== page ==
The studio is concerned with the politics of architecture and its agency in everyday life. This semester, we will address the subject of housing in relation to the individualized society of the 21st century. We will use the work of the French architect Jean Renaudie (1925–1981) as our laboratory.
Renaudie began with the dwelling and rejected any form of repetition in housing, above all the “standard apartment” that CIAM and the French State had advocated in the large housing estates, or Grands Ensembles, that were built on the outskirts of French cities during the 1950s and 1960s. Each dwelling designed by Renaudie was unique, and he saw the inhabitants as actors, encouraging them to appropriate these spaces as their own. His aim was not only to promote a less segregated society but to challenge the conventional boundaries between architecture and urban planning, and between urban life and nature. Most importantly, he foresaw the move toward particularity and difference in the 21st century. Yet housing continues to be designed in a way that ignores these radical changes.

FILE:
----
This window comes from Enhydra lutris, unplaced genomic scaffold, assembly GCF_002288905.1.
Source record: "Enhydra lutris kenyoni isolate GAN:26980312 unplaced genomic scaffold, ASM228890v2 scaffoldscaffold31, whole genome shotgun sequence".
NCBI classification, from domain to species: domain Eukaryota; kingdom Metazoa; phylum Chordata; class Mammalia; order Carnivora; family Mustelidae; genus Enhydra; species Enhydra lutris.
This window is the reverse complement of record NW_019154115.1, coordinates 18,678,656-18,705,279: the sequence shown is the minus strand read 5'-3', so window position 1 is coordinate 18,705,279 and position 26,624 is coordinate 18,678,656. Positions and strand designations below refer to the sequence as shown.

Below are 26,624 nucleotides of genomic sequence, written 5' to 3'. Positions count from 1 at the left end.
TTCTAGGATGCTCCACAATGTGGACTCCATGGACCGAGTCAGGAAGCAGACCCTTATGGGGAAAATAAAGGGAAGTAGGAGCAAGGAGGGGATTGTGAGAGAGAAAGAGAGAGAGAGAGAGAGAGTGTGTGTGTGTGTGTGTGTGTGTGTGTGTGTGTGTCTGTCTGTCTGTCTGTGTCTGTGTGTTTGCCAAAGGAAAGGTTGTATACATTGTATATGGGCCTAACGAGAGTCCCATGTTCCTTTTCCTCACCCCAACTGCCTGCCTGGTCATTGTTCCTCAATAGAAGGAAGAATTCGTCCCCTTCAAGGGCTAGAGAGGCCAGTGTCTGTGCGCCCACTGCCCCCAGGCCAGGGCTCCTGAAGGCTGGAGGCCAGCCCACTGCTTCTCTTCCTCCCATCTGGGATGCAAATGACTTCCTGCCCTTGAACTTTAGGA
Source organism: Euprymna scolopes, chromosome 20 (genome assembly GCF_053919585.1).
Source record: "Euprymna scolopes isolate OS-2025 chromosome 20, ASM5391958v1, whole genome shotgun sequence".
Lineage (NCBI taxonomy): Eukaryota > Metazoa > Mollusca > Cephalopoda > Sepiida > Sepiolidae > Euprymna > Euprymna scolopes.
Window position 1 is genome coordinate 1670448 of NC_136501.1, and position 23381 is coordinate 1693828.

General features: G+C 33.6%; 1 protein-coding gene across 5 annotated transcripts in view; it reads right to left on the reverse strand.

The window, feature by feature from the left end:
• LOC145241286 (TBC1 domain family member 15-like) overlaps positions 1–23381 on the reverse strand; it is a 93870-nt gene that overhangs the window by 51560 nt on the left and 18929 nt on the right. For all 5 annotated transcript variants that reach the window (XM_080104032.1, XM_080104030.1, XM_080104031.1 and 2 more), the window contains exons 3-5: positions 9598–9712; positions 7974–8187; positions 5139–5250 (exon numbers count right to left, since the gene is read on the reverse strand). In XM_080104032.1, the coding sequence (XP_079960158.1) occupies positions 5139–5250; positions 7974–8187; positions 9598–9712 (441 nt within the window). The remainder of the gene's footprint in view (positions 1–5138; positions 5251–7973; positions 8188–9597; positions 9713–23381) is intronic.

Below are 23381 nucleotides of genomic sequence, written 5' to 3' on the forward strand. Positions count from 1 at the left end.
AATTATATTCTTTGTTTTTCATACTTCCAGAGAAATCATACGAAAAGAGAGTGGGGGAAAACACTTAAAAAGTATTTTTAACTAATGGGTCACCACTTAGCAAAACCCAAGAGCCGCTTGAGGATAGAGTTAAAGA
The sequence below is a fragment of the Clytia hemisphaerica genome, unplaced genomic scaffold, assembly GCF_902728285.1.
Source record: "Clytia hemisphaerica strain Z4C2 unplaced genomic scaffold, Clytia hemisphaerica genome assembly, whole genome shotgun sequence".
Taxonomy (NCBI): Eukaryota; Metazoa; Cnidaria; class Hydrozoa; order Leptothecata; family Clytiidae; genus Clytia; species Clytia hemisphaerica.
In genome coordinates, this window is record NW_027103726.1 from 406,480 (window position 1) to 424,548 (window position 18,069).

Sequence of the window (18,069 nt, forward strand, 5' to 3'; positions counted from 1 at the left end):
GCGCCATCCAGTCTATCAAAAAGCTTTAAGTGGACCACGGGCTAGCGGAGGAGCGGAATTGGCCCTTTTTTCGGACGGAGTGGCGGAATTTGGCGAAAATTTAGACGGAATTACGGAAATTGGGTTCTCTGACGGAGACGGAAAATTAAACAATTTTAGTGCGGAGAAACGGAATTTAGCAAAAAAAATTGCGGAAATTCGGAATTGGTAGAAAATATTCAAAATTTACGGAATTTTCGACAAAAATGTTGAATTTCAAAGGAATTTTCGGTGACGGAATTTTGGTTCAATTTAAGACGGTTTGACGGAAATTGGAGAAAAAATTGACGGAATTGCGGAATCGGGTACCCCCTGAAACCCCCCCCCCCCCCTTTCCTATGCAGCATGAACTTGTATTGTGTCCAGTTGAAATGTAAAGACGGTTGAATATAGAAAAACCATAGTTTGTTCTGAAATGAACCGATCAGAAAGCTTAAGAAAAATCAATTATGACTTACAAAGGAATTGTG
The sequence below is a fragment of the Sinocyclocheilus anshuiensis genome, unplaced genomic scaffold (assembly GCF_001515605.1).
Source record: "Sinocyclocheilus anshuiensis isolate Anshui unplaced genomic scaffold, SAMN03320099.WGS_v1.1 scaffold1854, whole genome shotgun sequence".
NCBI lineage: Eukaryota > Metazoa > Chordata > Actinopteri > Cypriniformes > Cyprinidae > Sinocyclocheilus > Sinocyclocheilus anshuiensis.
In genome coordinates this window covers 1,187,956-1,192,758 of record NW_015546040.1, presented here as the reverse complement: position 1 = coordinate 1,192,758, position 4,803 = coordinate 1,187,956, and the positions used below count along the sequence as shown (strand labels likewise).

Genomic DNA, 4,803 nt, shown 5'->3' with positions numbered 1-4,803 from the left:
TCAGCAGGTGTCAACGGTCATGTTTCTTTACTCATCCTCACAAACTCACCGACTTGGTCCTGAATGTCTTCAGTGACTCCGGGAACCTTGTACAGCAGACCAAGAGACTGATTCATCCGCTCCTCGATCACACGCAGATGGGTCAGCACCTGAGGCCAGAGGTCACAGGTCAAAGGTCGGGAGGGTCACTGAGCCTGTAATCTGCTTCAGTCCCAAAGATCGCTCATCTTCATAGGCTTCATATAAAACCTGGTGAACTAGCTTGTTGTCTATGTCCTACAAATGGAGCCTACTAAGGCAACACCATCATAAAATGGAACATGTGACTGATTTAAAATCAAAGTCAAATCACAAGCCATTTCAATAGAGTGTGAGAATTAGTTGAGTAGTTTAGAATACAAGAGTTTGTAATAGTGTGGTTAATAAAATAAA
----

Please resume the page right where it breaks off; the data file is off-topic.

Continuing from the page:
Our site is located in a dense historic area of Paris. Each student will be asked to design a large-scale housing project that responds to the needs of our individualized and ever-changing society. The first two weeks will be devoted to research on contemporary forms of domesticity. Analytical drawings will be used to explore their individual and shared needs. The remainder of the semester will be devoted to the development of individual projects.
This course has an irregular meeting schedule.
Farshid Moussavi will be in residence bi-weekly: on August 29, 30; September 2, 3, 4, 17, 18, 19; October 1, 2, 3, 15, 16, 17, 29, 30, 31; November 1, 19, 20, 21; and for final reviews.
The instructor will also be available via Skype to account for “off week” missed time. Students should maintain their studio schedule and attendance in the intervening weeks as this is when the instructor will schedule Skype calls.
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